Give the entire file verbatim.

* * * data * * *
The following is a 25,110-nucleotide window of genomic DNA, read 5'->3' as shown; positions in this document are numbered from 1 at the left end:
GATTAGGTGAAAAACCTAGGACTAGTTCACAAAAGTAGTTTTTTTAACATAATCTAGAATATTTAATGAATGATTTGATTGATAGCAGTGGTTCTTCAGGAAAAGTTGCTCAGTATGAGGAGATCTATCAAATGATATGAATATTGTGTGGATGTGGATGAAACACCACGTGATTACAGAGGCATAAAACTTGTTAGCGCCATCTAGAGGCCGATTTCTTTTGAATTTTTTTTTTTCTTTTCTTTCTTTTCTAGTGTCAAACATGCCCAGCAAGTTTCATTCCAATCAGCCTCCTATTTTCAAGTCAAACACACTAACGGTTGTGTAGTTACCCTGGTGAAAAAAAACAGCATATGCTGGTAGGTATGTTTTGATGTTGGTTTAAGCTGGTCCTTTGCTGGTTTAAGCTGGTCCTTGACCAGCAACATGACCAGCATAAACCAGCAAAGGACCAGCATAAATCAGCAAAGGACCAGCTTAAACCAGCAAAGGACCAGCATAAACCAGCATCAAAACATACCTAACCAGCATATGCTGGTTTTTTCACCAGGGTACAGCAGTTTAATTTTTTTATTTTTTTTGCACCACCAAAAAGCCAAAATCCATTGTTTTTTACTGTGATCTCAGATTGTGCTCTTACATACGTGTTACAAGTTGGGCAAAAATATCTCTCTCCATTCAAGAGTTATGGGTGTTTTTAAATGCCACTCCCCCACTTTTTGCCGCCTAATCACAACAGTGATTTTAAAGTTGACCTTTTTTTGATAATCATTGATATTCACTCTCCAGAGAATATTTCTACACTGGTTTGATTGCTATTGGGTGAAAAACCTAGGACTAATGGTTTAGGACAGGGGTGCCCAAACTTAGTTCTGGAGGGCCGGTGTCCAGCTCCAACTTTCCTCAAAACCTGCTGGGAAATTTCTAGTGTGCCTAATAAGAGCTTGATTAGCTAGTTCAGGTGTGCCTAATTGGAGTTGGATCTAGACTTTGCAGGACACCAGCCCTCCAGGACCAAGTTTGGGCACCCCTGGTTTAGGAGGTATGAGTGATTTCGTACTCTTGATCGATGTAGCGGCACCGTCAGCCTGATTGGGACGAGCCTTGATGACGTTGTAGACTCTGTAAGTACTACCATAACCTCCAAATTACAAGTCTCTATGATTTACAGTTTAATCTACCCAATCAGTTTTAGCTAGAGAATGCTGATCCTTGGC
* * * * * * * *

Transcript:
The following is a 25,110-nucleotide window of genomic DNA, read 5'->3' as shown; positions in this document are numbered from 1 at the left end:
GATTAGGTGAAAAACCTAGGACTAGTTCACAAAAGTAGTTTTTTTAACATAATCTAGAATATTTAATGAATGATTTGATTGATAGCAGTGGTTCTTCAGGAAAAGTTGCTCAGTATGAGGAGATCTATCAAATGATATGAATATTGTGTGGATGTGGATGAAACACCACGTGATTACAGAGGCATAAAACTTGTTAGCGCCATCTAGAGGCCGATTTCTTTTGAATTTTTTTTTTTCTTTTCTTTCTTTTCTAGTGTCAAACATGCCCAGCAAGTTTCATTCCAATCAGCCTCCTATTTTCAAGTCAAACACACTAACGGTTGTGTAGTTACCCTGGTGAAAAAAAACAGCATATGCTGGTAGGTATGTTTTGATGTTGGTTTAAGCTGGTCCTTTGCTGGTTTAAGCTGGTCCTTGACCAGCAACATGACCAGCATAAACCAGCAAAGGACCAGCATAAATCAGCAAAGGACCAGCTTAAACCAGCAAAGGACCAGCATAAACCAGCATCAAAACATACCTAACCAGCATATGCTGGTTTTTTCACCAGGGTACAGCAGTTTAATTTTTTTATTTTTTTTGCACCACCAAAAAGCCAAAATCCATTGTTTTTTACTGTGATCTCAGATTGTGCTCTTACATACGTGTTACAAGTTGGGCAAAAATATCTCTCTCCATTCAAGAGTTATGGGTGTTTTTAAATGCCACTCCCCCACTTTTTGCCGCCTAATCACAACAGTGATTTTAAAGTTGACCTTTTTTTGATAATCATTGATATTCACTCTCCAGAGAATATTTCTACACTGGTTTGATTGCTATTGGGTGAAAAACCTAGGACTAATGGTTTAGGACAGGGGTGCCCAAACTTAGTTCTGGAGGGCCGGTGTCCAGCTCCAACTTTCCTCAAAACCTGCTGGGAAATTTCTAGTGTGCCTAATAAGAGCTTGATTAGCTAGTTCAGGTGTGCCTAATTGGAGTTGGATCTAGACTTTGCAGGACACCAGCCCTCCAGGACCAAGTTTGGGCACCCCTGGTTTAGGAGGTATGAGTGATTTCGTACTCTTGATCGATGTAGCGGCACCGTCAGCCTGATTGGGACGAGCCTTGATGACGTTGTAGACTCTGTAAGTACTACCATAACCTCCAAATTACAAGTCTCTATGATTTACAGTTTAATCTACCCAATCAGTTTTAGCTAGAGAATGCTGATCCTTGGC